Longman Dictionary of Contemporary English homepage

Date: 1500-1600
Language: Old French
Origin: periferie, from Late Latin, from Greek, from peripherein 'to carry around'

periphery

noun
     
pe‧riph‧e‧ry plural peripheries formal
1 [countable usually singular] the edge of an area
periphery of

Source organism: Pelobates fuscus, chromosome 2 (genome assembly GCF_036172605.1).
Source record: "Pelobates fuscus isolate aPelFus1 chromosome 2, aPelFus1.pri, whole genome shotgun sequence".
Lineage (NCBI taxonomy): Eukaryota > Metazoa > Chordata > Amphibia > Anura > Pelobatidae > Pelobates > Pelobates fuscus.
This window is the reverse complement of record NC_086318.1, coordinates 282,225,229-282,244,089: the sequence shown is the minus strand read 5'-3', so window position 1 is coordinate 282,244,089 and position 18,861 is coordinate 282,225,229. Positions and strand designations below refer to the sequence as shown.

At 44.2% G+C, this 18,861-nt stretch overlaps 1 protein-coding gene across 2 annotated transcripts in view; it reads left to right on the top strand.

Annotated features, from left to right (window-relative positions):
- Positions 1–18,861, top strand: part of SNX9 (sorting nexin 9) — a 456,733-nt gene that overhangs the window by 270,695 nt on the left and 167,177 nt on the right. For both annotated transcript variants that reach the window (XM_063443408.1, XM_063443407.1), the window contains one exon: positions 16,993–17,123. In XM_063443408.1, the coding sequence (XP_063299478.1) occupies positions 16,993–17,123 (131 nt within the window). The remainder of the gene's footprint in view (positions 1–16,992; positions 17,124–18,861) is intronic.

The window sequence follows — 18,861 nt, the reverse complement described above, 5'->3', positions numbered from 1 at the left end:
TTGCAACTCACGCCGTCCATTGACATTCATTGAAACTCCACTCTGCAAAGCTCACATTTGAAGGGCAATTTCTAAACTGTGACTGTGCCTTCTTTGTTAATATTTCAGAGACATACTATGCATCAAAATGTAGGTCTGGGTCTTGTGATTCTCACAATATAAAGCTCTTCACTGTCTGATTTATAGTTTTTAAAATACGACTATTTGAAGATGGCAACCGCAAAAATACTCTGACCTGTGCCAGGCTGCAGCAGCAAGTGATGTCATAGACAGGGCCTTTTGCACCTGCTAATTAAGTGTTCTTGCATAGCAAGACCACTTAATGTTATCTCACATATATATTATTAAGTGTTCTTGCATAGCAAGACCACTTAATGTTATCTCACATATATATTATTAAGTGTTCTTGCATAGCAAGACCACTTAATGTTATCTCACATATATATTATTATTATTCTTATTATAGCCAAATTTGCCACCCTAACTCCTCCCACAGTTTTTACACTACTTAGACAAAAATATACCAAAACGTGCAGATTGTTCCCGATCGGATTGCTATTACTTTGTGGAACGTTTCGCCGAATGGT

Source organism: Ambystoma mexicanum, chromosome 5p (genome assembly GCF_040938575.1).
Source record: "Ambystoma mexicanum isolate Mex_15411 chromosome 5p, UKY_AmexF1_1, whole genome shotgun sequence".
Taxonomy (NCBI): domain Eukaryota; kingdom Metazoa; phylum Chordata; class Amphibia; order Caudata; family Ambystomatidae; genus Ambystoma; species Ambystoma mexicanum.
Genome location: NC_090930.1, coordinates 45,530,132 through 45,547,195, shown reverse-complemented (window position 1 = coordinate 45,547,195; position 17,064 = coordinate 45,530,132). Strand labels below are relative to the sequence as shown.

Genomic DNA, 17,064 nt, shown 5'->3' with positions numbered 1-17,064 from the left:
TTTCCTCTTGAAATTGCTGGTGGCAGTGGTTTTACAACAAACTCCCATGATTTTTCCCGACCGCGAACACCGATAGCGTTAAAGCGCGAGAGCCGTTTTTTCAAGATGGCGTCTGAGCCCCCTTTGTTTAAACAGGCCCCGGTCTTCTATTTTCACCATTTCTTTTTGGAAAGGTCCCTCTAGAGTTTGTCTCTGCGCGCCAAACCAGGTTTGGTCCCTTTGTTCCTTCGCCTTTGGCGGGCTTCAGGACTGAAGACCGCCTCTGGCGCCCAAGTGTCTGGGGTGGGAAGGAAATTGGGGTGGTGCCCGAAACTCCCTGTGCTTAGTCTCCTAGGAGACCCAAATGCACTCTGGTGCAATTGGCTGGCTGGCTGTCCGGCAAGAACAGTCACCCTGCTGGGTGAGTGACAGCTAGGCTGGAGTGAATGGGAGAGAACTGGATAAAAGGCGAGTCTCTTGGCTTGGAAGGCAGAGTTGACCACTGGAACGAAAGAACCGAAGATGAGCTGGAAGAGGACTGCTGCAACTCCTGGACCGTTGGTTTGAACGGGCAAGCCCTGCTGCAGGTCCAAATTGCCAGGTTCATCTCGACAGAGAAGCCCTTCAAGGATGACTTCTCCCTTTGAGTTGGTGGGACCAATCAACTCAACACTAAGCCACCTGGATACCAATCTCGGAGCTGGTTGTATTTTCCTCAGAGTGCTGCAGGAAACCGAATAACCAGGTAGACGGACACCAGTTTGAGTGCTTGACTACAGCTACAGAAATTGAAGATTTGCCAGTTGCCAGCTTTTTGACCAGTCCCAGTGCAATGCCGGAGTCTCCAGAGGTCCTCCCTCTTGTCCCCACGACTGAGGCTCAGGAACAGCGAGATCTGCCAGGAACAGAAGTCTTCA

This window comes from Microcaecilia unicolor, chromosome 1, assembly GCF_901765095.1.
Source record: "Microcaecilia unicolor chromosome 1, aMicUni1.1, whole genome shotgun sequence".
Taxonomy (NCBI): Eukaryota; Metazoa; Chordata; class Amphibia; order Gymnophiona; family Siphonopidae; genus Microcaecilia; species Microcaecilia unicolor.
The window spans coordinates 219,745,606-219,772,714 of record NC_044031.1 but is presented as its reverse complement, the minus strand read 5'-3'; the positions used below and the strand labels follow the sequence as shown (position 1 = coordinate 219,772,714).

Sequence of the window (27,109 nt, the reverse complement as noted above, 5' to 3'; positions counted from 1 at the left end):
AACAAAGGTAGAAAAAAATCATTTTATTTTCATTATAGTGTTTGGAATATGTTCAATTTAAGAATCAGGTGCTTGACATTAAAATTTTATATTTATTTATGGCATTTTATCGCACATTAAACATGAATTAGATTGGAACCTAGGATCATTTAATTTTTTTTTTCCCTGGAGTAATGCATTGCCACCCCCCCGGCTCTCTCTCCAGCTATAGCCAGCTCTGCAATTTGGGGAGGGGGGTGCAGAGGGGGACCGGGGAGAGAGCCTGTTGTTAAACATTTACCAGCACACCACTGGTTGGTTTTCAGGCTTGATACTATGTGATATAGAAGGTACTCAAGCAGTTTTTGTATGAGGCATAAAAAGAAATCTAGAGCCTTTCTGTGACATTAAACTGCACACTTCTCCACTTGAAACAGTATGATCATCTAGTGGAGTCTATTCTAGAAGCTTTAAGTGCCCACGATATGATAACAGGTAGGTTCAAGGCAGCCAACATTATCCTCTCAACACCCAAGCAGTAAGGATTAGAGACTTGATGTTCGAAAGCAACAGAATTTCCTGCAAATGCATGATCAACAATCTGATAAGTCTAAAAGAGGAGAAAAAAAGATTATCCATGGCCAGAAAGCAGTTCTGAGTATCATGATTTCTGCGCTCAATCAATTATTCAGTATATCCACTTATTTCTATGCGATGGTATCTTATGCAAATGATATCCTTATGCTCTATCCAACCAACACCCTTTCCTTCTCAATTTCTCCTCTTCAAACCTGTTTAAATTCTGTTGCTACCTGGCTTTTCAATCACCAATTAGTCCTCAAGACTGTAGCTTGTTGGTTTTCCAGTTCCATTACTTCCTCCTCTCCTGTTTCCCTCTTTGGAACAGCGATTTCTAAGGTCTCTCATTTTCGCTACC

the periphery of the crowd
on/at the periphery
a residential area on the periphery of the city
outskirts
2

on/at the periphery (of something)

a person or thing that is on the periphery of something is not one of the main people or things involved in it:
extremists on the periphery of the animal rights movement
Homeopathy is on the periphery of medical practice.

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